Final Stages of Full-Blown AIDS

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Final Stages of Full-Blown AIDS
Final Stages of Full-Blown AIDS (Image: Optigan13: Flickr.com)

Introduction

According to the Center of Disease Control, the United States experiences as many as 37,041 news cases of AIDS each year. Those numbers join the estimated 1,051,875 AIDS cases in the United States (as of 2007). According to the International AIDS charity AVERT, there are an estimated 33 million people living throughout the world with HIV/AIDS. Of those, as many as 2 million will die each year from the disease after it has progressed to full blown AIDS.

Transition

Full-blown AIDS does not occur until the human immunodeficiency virus (HIV) has run its full course. After primary infection of HIV, the body's immune system becomes under attack by the virus as it disables the body's ability to protect itself from disease. The length of this stage of infection varies depending on the individual and the form of treatment being given. HIV is not considered AIDS until certain Center for Disease Control criteria are met. To be diagnosed with full blown AIDS, the patient must either have a low enough lymphocyte count, or must be afflicted with a common AIDS related opportunistic infection.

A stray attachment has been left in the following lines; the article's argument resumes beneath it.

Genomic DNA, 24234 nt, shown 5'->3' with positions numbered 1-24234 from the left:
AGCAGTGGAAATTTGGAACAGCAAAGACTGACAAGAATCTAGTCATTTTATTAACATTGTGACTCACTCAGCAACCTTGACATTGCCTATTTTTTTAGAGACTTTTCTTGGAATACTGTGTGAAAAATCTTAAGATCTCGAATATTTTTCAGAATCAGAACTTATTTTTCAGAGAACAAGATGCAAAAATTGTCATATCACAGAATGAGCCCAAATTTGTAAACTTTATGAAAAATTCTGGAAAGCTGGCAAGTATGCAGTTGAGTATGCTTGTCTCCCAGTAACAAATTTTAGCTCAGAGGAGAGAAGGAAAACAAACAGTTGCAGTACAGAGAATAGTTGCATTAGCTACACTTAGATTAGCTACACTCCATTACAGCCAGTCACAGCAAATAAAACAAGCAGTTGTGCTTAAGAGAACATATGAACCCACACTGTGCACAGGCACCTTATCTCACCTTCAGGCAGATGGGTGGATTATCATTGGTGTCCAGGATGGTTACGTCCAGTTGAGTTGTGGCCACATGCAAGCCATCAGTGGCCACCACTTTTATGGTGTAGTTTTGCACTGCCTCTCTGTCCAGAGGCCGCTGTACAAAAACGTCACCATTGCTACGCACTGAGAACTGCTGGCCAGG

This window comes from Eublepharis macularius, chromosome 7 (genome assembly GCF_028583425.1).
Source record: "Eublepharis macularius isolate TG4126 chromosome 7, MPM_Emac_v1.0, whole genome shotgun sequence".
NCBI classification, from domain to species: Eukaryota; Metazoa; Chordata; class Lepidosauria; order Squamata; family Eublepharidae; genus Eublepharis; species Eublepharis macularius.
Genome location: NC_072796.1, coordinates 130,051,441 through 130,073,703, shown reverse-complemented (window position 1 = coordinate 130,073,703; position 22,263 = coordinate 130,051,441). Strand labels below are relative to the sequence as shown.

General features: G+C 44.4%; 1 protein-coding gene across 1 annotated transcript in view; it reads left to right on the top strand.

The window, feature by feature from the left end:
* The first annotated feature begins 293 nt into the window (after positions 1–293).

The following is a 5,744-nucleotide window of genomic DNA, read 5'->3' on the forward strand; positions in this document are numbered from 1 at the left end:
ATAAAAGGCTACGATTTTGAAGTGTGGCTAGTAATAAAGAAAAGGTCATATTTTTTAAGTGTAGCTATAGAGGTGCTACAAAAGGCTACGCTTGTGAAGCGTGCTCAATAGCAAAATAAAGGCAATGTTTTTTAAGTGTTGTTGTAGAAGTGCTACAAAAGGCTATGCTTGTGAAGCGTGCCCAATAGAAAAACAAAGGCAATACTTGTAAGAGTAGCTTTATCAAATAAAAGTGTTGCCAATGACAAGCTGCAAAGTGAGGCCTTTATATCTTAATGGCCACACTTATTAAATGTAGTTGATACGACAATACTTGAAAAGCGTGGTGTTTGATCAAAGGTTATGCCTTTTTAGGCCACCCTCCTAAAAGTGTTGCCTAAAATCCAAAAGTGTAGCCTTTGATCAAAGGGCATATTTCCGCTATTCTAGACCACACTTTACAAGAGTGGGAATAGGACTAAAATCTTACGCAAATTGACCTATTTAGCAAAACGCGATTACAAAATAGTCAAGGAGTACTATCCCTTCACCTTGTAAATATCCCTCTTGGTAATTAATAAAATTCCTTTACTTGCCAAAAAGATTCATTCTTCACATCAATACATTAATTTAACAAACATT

Lymphocytes

According to the Center for Disease Control, the final stage of full-blown AIDS is marked by a dramatic drop in lymphocytes. Lymphocytes are important immune system cells that help fight off disease. The HIV/AIDS virus uses these cells to replicate and increase in number, destroying the lymphocyte's abilities to protect the body in the process. To reach full-blow AIDS status, the lymphocyte cell count must be less than 200. A normal lymphocyte cell count ranges from 800 to 1,200.

Opportunistic Infections

The second criteria for moving into the final stages of full-blown AIDS is the presence of an opportunistic infection. Opportunistic infections are diseases that are often fought by the body when healthy, but take advantage of the body once the immune system becomes compromised. Common opportunistic infections include generalized lymphadenopathy, pneumocystis pneumonia, herpes zoster, lymphoma, or tuberculosis. Since the immune system is compromised during this disorder, many of those that die from AIDS, will die from an opportunistic infection and not the disease itself.

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